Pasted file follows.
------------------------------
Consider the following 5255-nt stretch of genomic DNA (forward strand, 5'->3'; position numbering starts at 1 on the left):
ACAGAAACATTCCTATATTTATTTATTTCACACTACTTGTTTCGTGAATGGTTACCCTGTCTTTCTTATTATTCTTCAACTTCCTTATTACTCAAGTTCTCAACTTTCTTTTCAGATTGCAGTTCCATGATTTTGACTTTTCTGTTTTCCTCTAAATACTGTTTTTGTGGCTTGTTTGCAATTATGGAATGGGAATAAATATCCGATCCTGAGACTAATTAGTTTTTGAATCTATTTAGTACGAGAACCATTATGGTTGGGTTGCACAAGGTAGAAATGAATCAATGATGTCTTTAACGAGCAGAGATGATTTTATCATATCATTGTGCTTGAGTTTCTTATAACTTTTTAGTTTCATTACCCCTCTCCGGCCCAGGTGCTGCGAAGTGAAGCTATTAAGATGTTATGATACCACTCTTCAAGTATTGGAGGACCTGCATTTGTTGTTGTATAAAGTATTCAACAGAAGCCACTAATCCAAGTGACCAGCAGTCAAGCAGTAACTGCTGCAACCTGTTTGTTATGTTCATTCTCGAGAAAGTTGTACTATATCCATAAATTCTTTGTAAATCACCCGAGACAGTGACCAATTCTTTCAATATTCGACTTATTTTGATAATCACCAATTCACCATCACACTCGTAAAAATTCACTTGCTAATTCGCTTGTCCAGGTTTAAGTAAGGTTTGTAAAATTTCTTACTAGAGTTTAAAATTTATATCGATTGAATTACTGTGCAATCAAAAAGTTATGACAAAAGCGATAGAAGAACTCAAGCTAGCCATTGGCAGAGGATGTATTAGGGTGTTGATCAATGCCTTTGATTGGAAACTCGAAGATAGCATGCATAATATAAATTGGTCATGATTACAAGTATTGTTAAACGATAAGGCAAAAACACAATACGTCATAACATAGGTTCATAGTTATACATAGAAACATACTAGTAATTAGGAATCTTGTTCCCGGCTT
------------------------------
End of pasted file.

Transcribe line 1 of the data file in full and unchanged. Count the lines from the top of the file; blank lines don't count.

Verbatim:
Consider the following 5255-nt stretch of genomic DNA (forward strand, 5'->3'; position numbering starts at 1 on the left):